One of the biggest benefits to being a multisite church is that you can begin to build systems that allow you to launch new churches/campuses and get better each time. However, knowing when and how to implement systems is important. If you are too systematic early on, you’ll stifle energy and potential. On the other hand, if you just look at the next 6 months and don’t keep an eye on the long-term systems you want to develop, you’ll lose valuable information that will help your church grow into something easy to scale and replicate.
Keeping the big picture in mind, here are some ideas for how to begin building a template for your future campus launches without taking away from what you are building now.
1. Borrow from others…
There is no need to reinvent the wheel, so start with resources from this blog, ask others you may know, attend a multisite conference or go digging on the Internet. I heard it best described by Tom Lane from Gateway Church: “It was like we were driving cautiously in a snowstorm, but up ahead there was a car whose tail-lights we could follow, and that made such a difference.” Every church has something to offer, if you’ll just do a little research.
Our template is available for download. We don’t follow it exactly every time, but we use it as a reference to make sure we learn from our past launches.
2. … but be your own church
Having someone a few steps ahead of you to follow is incredibly helpful, but trying to be someone else isn’t fruitful. God has called you to be a unique expression specifically for the people you are called to serve. Resist the urge to copycat another church’s vision, plans or strategies. Learn from them, borrow from them and certainly be inspired by them, but don’t simply copy them. It won’t work for you, anyway, because you aren’t them.
3. Take notes as you go
Any church startup or campus launch has so much going on it is impossible for anyone to remember all the pieces that came together, so you have to write them down. Usually it is helpful to give this to someone who cares about these kinds of details. Look for someone with the gift of Administration – they tend to see long-term strategies and love building the system behind them.
Your first site might just be all the items that you did and what happened. By site two or three, those details should start to show patterns and trends that you know you’ll always want to replicate. As a small example, we always bring our staff from our other campuses for a workday at a new campus. We did this at an early site out of necessity, but when we skipped it for a later campus we felt the effects of “out of site, out of mind.” And since “Unity” is our first Core Value, it doesn’t feel like “us” if our whole staff hasn’t been through the building, prayed over the new team and invested a little sweat equity.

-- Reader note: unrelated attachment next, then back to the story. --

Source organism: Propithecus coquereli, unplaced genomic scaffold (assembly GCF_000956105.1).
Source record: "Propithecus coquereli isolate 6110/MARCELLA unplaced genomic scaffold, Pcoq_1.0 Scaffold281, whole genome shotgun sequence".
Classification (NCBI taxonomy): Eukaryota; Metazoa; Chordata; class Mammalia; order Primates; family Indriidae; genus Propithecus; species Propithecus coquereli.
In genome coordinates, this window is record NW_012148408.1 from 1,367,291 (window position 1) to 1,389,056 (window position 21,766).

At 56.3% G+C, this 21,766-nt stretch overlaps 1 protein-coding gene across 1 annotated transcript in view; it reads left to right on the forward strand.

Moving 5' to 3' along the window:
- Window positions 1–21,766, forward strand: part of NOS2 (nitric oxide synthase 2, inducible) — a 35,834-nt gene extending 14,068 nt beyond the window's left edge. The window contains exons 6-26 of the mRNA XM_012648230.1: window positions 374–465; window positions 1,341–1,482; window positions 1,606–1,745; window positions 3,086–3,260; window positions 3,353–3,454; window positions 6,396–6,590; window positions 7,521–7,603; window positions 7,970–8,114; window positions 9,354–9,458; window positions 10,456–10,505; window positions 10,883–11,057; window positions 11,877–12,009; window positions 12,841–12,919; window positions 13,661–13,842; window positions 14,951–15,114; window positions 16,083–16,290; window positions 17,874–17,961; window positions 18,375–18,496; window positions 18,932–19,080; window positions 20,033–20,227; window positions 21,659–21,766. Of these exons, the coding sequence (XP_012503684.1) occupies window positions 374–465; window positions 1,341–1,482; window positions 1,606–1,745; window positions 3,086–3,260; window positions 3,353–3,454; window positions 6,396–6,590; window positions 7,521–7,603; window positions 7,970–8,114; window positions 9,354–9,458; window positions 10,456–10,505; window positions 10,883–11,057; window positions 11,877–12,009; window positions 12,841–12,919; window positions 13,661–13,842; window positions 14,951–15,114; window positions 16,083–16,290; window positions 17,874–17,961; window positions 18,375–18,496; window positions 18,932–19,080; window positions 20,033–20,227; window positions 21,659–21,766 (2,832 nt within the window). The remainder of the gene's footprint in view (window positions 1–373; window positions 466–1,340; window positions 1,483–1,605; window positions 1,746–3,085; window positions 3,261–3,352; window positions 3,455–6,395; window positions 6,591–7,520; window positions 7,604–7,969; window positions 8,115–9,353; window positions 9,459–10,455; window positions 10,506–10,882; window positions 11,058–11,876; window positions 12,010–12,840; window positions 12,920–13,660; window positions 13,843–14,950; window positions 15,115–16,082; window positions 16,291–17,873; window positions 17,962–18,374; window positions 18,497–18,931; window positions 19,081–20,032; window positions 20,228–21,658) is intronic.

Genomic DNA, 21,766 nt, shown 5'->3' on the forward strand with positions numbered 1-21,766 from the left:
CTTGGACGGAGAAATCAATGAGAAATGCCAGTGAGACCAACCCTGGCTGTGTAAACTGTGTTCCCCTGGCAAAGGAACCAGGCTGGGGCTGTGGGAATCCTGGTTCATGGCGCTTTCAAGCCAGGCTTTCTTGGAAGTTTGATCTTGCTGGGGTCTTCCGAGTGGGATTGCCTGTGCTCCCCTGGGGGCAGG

Be sure to watch for and document the unexpected things that make a big difference. A last minute change of location or needing to rally for the final payment of the new sound system might seem like something that would happen only once, but it could also translate into a strategy of “last minute momentum builders.” These are the stories that tend to inspire a young congregation that God is at work and turn start-up stories into church culture legends.
4. Spend time debriefing and editing your template
This is always hard to prioritize, but it will save so much time and energy if you don’t have to remember it later. Be sure to include input and perspective from all your key leaders, various teams in your launching campus and new campus, as well as anyone who helped you but might have an outside perspective (the Christian who owns the business next door to your meeting space, the construction foreman for your renovation, or your mentor and friends who are cheering you on.)
5. For your first site, don’t stress about the template
As one of those people who usually has the most fun building the system and writing the documentation (INTJ anyone?), sometimes my systems can “box in” what God really wants to do next. For your first site or two, keep good notes but don’t let the idea of a future system override your opportunity for innovation now. I don’t know one multisite church that could have predicted what God was going to do with their sites or the system they finally ended up creating. Build your system on fruit, not on theory.
- Are you taking enough notes now so you don’t have to reinvent the wheel later?
- Whose taillights are you following? Who else should you be watching?
- Who on your team would love to be in charge of collecting information and helping you craft a template for future use?
Published February 2, 2016